It’s sometimes hard to think of Brexit loving grump Morrissey as a cultural icon who once spoke to a generation of young people who felt like outsiders.
Gary McNair was growing up in a working class town on the outskirts of Glasgow when he saw the former Smiths frontman on TV, and he felt so inspired by the Mancunian contrarian he started writing letters to his hero when he was 15.
That long distance ‘relationship’ with a man he was never likely to meet forms the basis of his new show Letters To Morrissey which has a week-long run at HOME Manchester from Tuesday 12th September.
“This show came from a very real place so it’s looking back on who you were, and what was going on your life at that time,” recalls Gary. “Morrissey has always stayed a very important icon for me as he does for a lot of people.
“It gets slightly more complicated as Morrissey gets older, but he’s always had that streak of controversy about him, and I believe he is well intended. The show tries to deal with that, who your idols are and who outside your immediate life helps you in your formative years.”
Morrissey is the classic bookish and gauche outsider who refused to conform to the rigid - but often - unspoken rules in working class communities. Morrissey’s defiant rejection of what was expected of him growing up in Manchester, and in the pop world, continues to be a beacon of hope for fellow outsiders like McNair.
“He dared to show emotion and dared to speak to things that were outside of the established idea of what a young man should be in a working class town. He did it in a strong, confident and brazen way.
“I’ve got other icons like Belle and Sebastian, who are great, but a bit softer. Morrissey demanded you be emotional which I totally adored.”
McNair’s correspondence with his idol started as Morrissey was on an extended career break after the failure of his poorly received Maladjusted album, and there was no guarantee at that point he would ever pick up a pen or microphone again.
“I’m 31, and I’ve had to coin this phrase that I am a third wave Morrissey fan as you have The Smiths era, and then you have Morrissey's solo career. That was going on without me but I got into him during his career hiatus.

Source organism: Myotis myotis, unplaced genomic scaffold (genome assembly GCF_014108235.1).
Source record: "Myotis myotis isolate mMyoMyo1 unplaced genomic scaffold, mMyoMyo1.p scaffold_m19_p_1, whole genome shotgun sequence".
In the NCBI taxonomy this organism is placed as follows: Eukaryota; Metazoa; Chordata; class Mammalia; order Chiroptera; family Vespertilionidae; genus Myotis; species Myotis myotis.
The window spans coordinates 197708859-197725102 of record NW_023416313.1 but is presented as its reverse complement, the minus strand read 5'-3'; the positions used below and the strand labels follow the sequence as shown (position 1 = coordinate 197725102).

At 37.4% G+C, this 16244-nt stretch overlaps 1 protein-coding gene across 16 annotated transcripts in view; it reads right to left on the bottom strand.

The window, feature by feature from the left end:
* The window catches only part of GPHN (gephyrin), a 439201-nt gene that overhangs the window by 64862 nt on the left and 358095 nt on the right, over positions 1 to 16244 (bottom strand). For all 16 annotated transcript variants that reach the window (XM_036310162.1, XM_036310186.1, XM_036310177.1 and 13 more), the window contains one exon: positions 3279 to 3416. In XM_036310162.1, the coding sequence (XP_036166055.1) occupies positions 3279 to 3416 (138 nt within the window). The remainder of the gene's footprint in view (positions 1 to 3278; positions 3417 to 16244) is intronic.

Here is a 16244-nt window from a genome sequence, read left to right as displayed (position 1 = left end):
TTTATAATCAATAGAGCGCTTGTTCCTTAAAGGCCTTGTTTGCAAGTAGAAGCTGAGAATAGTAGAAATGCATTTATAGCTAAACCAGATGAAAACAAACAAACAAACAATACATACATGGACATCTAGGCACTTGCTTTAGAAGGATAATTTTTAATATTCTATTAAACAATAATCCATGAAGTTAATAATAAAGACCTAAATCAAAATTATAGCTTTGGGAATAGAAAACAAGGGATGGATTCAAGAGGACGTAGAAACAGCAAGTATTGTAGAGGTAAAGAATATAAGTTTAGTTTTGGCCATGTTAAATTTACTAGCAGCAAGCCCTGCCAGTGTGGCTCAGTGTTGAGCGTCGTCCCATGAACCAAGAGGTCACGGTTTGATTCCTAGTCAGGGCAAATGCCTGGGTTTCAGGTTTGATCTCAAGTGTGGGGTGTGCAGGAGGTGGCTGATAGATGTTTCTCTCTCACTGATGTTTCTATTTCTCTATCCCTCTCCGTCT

“I discovered this amazing, emotive, bold singing, writing and speaking. Being in that hiatus as a fan you think you’ve missed it, but then you hear he is coming back and with a vengeance. Those four albums he came back with blew everything out of the water since Vauxhall and I.
“We saw him at Glasgow Barrowlands and he came bouncing back out with You Are The Quarry material, and he played four or tracks off that which was still two years before it came out. It felt like we were getting something new, real and important. In that third wave, it felt like it was something we could own as young people and it was really important."
Anyone who has even vaguely followed Morrissey’s career will know he delights in winding people up, but in recent times he seems to have misjudged his taste for controversy expressing an admiration for Nigel Farage and support for Brexit. McNair has little time for fans who might be considering turning their back on their hero after his latest outbursts.
“I get really annoyed at fans who say I loved Morrissey when I was young, and he was so important for me, but now he is just this or that,” asserts McNair. ”If you were a real Morrissey fan then he really helped you. So when people turn their back on him having taken what they needed from this guy then It’s a very consumerist angle to say this is a guy who helped me but I turn my back on now because he’s grumpy.
“Stand by him, and offer to help him out, as he always tried to shake things up. He can get that wrong sometimes, but he is probably still saving people’s lives with his lyrics. It’s the Woody Allen paradox.”
Writing To Morrissey was produced by Edinburgh’s Traverse Theatre where it enjoyed a successful run during the city’s Fringe festival. McNair wanted to make a show that would appeal to hardcore Morrissey fans and people from around the world who had no idea who he was.
“I’ve people come up to say I’m a huge Smiths fan and you totally capture it. Others have said I’ve never heard Morrissey in my life so I’m going to check him out. Some people will turn up expecting it to be a jukebox musical which it just absolutely isn’t.
“When we were in Edinburgh a lot of young people 16 or 17 came to the show with t-shirts, spectacles and quiffs. I thought it is beautiful to see this happening again so with Low in High School coming out soon it will mean the world to them. Long may he keep grabbing us out of our outsider perspective. Maybe there will be a fourth wave - I hope so.”
This time round McNair is upping the ante as he is performing his show at HOME which is only a couple of miles away from Mozzer’s old stomping ground in Davyhulme.
“To get a week’s run in Manchester is really exciting but it is a little bit terrifying. There’s a wee bit of pressure as you are right into the heart of Morrissey’s world, and there might be people there who have had a pint that week with a member of The Smiths.”
Letters To Morrissey is at HOME Manchester from Tuesday 12th September to Saturday 16th September. To book go to www.homemcr.org or ring 0161 2001500.